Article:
Dining Alone has its Virtues
| ||Photo by Aldo Mauro|
| ||Tricia Brouk en rose|
Tricia Brouk's evening-length Dining Alone is a pleasant after-dinner drink
By QUINN BATSON
Tricia Brouk has a soothing and consistently fun way of moving that keeps whatever she is dancing fresh. Strong ballet chops and a languidly fluid delivery help her dance subtle comedy well. And subtle comedy was the main course on the menu in her evening-length solo show "Dining Alone."
The first of five solos was choreographed by the versatile Dusan Tynek, who put Brouk in a piece inspired by Edgar Degas' painting "The Absinthe Drinker." A heavily drunk Brouk in 1860s dress enters a cafe and orders absinthe from the waiter, then proceeds through the complicated process of drinking it and slowly enters into a dance on the tops of four tables. Her transition from passing-out drunk to dancing round the cafe is really well done, an impressive combination of choreography and performance.
The second was Eun Me Ahn's "Boxing Queen," a stars-and-stripes wearing boxer dancing and boxing to Abba's "Dancing Queen." It's a fun, light piece with a little darkness added by four onstage spectators who largely ignore the boxer unless she looks to be in trouble. The opening, though, an inverted shoulder-blade dance performed to a goose soundtrack, is striking.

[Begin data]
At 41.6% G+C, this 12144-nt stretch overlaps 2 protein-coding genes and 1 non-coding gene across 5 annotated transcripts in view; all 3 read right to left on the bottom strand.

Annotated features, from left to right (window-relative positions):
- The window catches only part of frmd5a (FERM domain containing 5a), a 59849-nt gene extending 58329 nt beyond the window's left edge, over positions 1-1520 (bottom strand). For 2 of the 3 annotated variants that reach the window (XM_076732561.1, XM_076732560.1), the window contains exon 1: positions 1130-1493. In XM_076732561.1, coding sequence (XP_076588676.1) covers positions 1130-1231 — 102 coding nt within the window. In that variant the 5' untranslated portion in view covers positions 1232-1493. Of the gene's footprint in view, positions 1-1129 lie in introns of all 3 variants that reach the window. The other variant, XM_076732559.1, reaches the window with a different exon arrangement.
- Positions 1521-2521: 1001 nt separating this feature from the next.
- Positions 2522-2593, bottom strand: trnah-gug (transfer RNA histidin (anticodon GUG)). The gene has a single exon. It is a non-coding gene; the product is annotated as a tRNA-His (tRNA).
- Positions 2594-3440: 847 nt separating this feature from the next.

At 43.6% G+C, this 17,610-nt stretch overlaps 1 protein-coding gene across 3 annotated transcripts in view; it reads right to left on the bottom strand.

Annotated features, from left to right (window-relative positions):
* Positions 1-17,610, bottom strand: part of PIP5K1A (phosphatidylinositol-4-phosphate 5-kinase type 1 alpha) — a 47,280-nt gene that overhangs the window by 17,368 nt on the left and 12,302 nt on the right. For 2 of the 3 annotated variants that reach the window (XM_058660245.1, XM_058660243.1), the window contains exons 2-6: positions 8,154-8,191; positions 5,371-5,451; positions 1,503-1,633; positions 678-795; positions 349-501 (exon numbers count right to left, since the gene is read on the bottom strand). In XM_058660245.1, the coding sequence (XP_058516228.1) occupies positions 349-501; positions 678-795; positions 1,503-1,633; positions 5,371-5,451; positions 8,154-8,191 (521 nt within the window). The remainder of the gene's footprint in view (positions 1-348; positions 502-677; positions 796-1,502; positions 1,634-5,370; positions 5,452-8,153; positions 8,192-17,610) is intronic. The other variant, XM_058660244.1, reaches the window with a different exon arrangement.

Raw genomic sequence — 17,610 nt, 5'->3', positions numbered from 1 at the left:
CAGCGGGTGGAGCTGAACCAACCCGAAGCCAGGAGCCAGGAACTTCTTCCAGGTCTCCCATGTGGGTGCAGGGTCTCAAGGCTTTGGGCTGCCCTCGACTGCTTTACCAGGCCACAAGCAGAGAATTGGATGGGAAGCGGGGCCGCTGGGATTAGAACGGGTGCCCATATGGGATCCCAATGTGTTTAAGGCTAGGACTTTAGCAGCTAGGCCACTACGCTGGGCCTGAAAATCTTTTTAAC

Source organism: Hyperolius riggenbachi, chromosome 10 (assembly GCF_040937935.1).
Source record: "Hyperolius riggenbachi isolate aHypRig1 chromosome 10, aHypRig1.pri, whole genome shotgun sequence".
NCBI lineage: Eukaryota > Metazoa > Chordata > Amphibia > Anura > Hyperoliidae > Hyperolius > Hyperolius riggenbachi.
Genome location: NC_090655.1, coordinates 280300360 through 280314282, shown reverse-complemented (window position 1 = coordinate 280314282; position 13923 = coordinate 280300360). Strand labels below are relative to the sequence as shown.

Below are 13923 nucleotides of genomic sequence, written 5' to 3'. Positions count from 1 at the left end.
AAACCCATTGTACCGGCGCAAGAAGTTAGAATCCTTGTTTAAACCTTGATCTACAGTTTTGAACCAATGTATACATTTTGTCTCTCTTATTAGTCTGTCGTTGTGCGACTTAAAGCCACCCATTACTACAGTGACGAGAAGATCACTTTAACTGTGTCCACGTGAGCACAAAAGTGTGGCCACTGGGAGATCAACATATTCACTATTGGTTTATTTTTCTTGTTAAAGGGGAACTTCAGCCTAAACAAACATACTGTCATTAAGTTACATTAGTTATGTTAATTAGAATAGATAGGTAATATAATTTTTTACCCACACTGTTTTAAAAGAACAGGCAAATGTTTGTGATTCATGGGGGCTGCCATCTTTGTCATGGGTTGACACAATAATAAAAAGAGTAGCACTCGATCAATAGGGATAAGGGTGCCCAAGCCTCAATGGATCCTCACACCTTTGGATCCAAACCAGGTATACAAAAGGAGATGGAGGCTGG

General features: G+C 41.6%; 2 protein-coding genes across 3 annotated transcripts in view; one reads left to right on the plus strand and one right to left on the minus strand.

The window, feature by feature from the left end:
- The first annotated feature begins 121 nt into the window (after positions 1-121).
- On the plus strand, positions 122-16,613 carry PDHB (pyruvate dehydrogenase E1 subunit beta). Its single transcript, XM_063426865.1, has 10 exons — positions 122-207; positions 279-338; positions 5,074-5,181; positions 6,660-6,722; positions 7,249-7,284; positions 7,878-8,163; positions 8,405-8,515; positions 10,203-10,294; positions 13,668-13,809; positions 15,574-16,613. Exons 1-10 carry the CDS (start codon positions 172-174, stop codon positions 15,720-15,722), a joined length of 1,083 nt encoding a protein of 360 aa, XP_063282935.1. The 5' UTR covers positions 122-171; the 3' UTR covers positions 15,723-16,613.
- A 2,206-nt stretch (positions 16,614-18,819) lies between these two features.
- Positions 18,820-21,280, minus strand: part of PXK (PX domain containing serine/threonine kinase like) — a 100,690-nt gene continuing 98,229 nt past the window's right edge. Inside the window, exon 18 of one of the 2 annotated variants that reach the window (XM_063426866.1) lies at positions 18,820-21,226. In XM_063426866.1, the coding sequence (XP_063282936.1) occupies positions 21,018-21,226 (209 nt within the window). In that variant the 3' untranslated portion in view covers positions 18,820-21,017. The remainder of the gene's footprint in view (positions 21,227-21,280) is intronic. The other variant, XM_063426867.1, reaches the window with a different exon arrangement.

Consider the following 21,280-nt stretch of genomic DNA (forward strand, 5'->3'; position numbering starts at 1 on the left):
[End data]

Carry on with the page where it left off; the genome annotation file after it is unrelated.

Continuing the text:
|TRICIA BROUK: DINING ALONE|
|Choreography by: Dusan Tynek, Eun Me Ahn, Tricia Brouk, Annie-B Parson.|
Directed by: Joe Ricci.
Dancers: Tricia Brouk, with acting interludes by Kenwyn Dapo, Beau Hancock, Sara Milosevich, Dared Wright.
Music by: Alec Berlin.
Costumes by: Rusty Aubrey, A. Christina Giannini, Annie-B Parson, Karen Young.
Lighting design by: Kathy Kaufman.
|Dance Theater Workshop Guest Artist Series
June 28-30, 2007|| |
"Crossing" lets Brouk have fun dancing to catchy music by Alec Berlin on her way to a spotlit "destination," ony to be interrupted by a couple of cellphone calls from her mother and a too-serious friend. The ending is a cute bit of lighting design by Kathy Kaufman.
A pretty piece of dancing in a pretty piece of clothing to music by Stravinsky, Annie-B Parson's "Short Ride Out" is prefaced by an interesting mix of nocturnal sounds and the four actors walking back and forth across stage in a clever interlude.
The evening ended a bit theatrically in front of banks of flattering footlights with Brouk dancing her "Rose" to Louis Armstrong playing "La Vie en Rose." Again, good lighting design enhanced this piece and its ending.
| ||her transition from passing-out drunk to dancing round the cafe is. . . an impressive combination of choreography and performance|
The choices Brouk made in choreography and in using director Joe Ricci to stage the interludes between pieces gave the evening a comfortable and cohesive feel, and her dancing carried the choreography with grace and style. There was nothing particularly challenging for the audience, but the consistently pleasurable show was easy to watch.
|JULY 6, 2007|
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